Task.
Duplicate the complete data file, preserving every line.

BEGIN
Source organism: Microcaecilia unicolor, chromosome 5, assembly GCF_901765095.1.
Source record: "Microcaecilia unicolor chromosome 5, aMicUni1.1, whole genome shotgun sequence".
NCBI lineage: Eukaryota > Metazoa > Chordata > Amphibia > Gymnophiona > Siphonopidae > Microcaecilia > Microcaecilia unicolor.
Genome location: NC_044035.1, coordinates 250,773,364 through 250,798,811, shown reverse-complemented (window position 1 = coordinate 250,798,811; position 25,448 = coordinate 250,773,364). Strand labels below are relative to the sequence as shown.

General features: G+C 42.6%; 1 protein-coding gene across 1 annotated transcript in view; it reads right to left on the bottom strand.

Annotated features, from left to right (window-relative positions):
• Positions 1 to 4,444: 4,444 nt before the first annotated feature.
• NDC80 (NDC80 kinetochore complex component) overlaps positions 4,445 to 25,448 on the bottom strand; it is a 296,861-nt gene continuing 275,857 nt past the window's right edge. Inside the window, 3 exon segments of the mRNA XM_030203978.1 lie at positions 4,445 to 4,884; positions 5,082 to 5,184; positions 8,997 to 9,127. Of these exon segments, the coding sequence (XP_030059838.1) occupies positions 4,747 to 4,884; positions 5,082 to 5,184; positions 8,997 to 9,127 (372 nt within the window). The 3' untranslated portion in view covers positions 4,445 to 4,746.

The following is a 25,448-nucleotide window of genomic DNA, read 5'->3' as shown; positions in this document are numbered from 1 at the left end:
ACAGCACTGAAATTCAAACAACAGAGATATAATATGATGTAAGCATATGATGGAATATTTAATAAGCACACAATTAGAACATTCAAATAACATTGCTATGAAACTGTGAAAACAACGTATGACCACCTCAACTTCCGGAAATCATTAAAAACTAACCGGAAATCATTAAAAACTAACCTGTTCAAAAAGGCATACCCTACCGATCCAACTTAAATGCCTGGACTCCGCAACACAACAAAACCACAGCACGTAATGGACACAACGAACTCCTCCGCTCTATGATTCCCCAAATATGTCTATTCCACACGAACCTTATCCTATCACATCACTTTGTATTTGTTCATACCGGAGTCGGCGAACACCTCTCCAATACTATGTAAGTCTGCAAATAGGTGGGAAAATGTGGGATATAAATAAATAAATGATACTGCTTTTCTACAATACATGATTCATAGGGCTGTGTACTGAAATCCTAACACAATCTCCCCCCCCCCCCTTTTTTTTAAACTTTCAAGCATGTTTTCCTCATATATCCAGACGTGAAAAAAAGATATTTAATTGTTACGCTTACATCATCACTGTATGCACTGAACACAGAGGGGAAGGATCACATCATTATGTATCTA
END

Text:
Source organism: Microcaecilia unicolor, chromosome 5, assembly GCF_901765095.1.
Source record: "Microcaecilia unicolor chromosome 5, aMicUni1.1, whole genome shotgun sequence".
NCBI lineage: Eukaryota > Metazoa > Chordata > Amphibia > Gymnophiona > Siphonopidae > Microcaecilia > Microcaecilia unicolor.
Genome location: NC_044035.1, coordinates 250,773,364 through 250,798,811, shown reverse-complemented (window position 1 = coordinate 250,798,811; position 25,448 = coordinate 250,773,364). Strand labels below are relative to the sequence as shown.

General features: G+C 42.6%; 1 protein-coding gene across 1 annotated transcript in view; it reads right to left on the bottom strand.

Annotated features, from left to right (window-relative positions):
• Positions 1 to 4,444: 4,444 nt before the first annotated feature.
• NDC80 (NDC80 kinetochore complex component) overlaps positions 4,445 to 25,448 on the bottom strand; it is a 296,861-nt gene continuing 275,857 nt past the window's right edge. Inside the window, 3 exon segments of the mRNA XM_030203978.1 lie at positions 4,445 to 4,884; positions 5,082 to 5,184; positions 8,997 to 9,127. Of these exon segments, the coding sequence (XP_030059838.1) occupies positions 4,747 to 4,884; positions 5,082 to 5,184; positions 8,997 to 9,127 (372 nt within the window). The 3' untranslated portion in view covers positions 4,445 to 4,746.

The following is a 25,448-nucleotide window of genomic DNA, read 5'->3' as shown; positions in this document are numbered from 1 at the left end:
ACAGCACTGAAATTCAAACAACAGAGATATAATATGATGTAAGCATATGATGGAATATTTAATAAGCACACAATTAGAACATTCAAATAACATTGCTATGAAACTGTGAAAACAACGTATGACCACCTCAACTTCCGGAAATCATTAAAAACTAACCGGAAATCATTAAAAACTAACCTGTTCAAAAAGGCATACCCTACCGATCCAACTTAAATGCCTGGACTCCGCAACACAACAAAACCACAGCACGTAATGGACACAACGAACTCCTCCGCTCTATGATTCCCCAAATATGTCTATTCCACACGAACCTTATCCTATCACATCACTTTGTATTTGTTCATACCGGAGTCGGCGAACACCTCTCCAATACTATGTAAGTCTGCAAATAGGTGGGAAAATGTGGGATATAAATAAATAAATGATACTGCTTTTCTACAATACATGATTCATAGGGCTGTGTACTGAAATCCTAACACAATCTCCCCCCCCCCCCTTTTTTTTAAACTTTCAAGCATGTTTTCCTCATATATCCAGACGTGAAAAAAAGATATTTAATTGTTACGCTTACATCATCACTGTATGCACTGAACACAGAGGGGAAGGATCACATCATTATGTATCTA